25+ Seasonal Accents Featuring Acorns {Tips & Tutorials}

If there are oak trees nearby producing an abundance of free acorns that you have access to, lucky you! They can be used in numerous ways and turn out lovely pieces for both Fall and Winter decorations.

Acorn Napkin Holders, Hurrican Vase Filler, Topiary Ball & Autumn Place Setting

Today I’ve put together a nice reference page for you to browse through and get ideas from:

  • First up is a sample of quick and easy decor items.
  • After this are step-by-step directions for cleaning and prepping acorns for crafting purposes.
  • Next you’ll find a large collection of lovely (and free) DIY tutorials for projects that are quite creative, I’m confident you’ll spot at least one or two that inspire you.
  • Finally at the bottom of the page, I started a “Bonus” list. Just a couple so far, but this is where I’ll stash anything interesting regarding how to use them around the home (other than crafts).

A few quick & crafty ideas to start with:

For Fall table decor, filling the bottom of a glass vase with acorns then inserting a candle (or votive) in the middle is really pretty. For added interest and contrast, begin first with a layer of dried black beans and a layer of brightly colored dried lentils.

An ornamental hanging ball, bowl filler or topiary top can be made by spray painting a styrofoam ball in a dark color then gluing acorns one by one all around the surface. To jazz it up, try painting them first (glitter or paint), either whole or just the caps.

Holders for fabric napkins are super simple to put together and can be done in a variety of ways. To make things easier (and reusable for next season’s holiday table), twist tiny screw eyes into the cap end, tie three together with a little piece of ribbon or slide onto small split rings.

This dangle will slide on and off any napkin ties you choose (ribbon, twine, string, elastic, etc.). If the caps come loose, just glue them back in place. For a 12 place setting, make 40 (this will give you a few extra if future repairs are ever needed).

Oak Leaves And Freshly Washed Acorns

Before getting started with any project though, it’s important to wash and debug them before using in crafts (just as you would with pine cones). The process is super simple:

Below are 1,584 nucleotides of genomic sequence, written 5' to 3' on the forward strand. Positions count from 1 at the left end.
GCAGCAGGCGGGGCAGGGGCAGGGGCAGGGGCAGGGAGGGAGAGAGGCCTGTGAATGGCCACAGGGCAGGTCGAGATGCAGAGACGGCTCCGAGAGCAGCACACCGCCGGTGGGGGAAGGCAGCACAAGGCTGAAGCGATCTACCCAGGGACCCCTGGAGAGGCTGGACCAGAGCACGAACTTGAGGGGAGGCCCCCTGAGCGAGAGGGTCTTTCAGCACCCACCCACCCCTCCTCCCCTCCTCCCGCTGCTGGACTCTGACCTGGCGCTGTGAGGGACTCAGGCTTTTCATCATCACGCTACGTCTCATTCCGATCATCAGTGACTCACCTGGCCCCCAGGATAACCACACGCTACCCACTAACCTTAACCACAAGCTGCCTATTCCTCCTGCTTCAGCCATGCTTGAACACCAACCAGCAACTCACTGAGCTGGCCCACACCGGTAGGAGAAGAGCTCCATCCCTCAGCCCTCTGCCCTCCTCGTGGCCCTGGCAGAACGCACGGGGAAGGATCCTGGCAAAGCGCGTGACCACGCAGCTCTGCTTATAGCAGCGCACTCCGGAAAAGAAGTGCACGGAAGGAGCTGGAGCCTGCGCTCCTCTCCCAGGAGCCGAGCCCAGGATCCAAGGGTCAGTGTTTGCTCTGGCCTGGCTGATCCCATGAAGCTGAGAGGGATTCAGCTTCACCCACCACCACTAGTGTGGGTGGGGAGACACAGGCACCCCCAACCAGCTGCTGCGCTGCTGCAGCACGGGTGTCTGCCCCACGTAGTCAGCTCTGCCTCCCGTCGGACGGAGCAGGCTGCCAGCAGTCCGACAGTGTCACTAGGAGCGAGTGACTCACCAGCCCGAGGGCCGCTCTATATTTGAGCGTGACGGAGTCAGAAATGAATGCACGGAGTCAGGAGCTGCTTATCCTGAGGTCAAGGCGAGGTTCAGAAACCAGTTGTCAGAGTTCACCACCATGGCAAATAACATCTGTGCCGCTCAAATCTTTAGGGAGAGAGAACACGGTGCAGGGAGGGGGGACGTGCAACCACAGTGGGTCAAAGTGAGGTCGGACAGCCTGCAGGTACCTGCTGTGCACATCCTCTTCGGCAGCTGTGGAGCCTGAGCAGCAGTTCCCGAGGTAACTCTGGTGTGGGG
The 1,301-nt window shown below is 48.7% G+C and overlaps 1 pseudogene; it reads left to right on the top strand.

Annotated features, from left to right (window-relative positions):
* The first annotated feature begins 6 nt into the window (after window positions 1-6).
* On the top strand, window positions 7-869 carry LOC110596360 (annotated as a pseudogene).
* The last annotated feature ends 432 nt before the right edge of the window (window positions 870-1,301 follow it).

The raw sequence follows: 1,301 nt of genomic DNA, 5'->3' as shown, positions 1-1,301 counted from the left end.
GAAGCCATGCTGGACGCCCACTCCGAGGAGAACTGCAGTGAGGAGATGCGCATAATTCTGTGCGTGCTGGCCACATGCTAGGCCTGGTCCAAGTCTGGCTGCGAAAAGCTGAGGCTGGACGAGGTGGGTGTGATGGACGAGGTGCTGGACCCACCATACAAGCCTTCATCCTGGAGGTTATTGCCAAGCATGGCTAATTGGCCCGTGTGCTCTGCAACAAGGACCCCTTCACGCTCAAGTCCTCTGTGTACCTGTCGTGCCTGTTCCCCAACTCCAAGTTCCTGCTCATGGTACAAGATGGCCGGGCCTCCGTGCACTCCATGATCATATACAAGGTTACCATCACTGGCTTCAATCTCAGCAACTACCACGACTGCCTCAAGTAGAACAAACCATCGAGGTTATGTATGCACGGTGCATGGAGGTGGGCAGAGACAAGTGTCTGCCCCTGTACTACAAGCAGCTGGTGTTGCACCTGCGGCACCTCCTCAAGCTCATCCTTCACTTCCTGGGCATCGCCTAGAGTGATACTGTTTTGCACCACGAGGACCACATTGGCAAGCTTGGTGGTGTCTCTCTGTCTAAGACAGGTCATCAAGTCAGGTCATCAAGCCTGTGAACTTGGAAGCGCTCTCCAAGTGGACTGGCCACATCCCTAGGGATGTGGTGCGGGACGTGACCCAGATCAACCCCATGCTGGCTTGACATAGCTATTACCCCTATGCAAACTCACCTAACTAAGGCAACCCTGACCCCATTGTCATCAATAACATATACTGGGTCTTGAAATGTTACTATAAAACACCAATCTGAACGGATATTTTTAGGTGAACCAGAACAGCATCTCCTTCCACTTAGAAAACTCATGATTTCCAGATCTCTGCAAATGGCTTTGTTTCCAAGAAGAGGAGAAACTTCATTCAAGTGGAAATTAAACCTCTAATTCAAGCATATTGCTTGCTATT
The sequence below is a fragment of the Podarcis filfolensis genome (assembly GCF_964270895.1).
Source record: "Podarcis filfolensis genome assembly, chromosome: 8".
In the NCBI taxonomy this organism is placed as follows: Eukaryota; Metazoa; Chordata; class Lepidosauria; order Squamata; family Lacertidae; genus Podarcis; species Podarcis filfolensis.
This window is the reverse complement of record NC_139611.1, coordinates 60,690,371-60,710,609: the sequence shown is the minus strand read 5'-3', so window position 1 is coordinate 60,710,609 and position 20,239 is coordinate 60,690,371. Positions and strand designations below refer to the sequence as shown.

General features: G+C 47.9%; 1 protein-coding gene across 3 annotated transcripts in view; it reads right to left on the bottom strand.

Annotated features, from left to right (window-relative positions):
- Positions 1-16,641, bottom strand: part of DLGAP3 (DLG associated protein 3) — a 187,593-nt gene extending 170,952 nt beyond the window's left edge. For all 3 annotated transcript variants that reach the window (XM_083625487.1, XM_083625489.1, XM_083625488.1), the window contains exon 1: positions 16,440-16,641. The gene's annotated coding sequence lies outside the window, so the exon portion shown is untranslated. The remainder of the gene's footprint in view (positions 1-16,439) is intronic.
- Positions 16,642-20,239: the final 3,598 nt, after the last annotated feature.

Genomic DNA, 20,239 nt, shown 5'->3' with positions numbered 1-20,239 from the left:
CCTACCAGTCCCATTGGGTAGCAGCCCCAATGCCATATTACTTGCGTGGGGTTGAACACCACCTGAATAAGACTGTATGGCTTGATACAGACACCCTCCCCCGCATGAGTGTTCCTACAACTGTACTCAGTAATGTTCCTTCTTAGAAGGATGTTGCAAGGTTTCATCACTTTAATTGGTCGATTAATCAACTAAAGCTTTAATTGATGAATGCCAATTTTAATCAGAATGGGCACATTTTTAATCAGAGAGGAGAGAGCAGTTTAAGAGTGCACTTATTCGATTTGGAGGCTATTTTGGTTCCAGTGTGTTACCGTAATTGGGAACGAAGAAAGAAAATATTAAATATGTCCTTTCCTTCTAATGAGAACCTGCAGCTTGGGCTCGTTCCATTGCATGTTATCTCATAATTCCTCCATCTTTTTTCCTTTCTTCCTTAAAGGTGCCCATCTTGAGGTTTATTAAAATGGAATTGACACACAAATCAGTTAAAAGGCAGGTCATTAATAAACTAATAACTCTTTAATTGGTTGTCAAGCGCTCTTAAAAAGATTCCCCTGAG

How To Prep & Clean Acorns For Crafting

  • Pour them into a large bowl & cover with water. A bit of mild liquid soap can be added if they are quite dirty.
  • Scrub each one with a nylon scrubber or toothbrush to remove any insect larvae & debris.
  • Examine as you are washing them, look for cracks & tiny holes in the shells (holes indicate the presence of insects such as weevils) & discard.
  • Rinse clean then arrange in a single layer on a large, absorbant towel. Pat dry as best you can.
  • Leave for about an hour then arrange in a single layer on a foil lined baking sheet.
  • Preheat oven to 200°F.
  • When oven is ready, place the sheet on the middle rack & bake for approximately 2 hours, stirring every 30 minutes or so with a wooden spoon.
    • Some recommend keeping the oven door open so the moisture escapes quicker.
  • Remove from the oven & allow to cool completely before using.

Quick Tips:

  • If the caps came off during the prepping process, simple glue them back on after they’re cooled from the heating process.
  • If you’d like a shiny finish, apply a coat of clear acrylic sealer before crafting (spray one side, allow to dry, flip & do the other).
  • Initially I had the heat setting higher & bake time lower, but find this method better as the nuts would sometimes get darker than I liked with the higher heat.

Crafty DIY Inspiration {Free Tutorials}

As always here on Tipnut, only those projects that are 100% hassle-free are included. This means there are no fees charged to access instructions, no email addresses to submit and no memberships to sign-up for. I also focus on text and image-based tutorials though there may be videos provided as additional support. If that has changed since being added to this page, please let me know in the comments area below so I can remove it.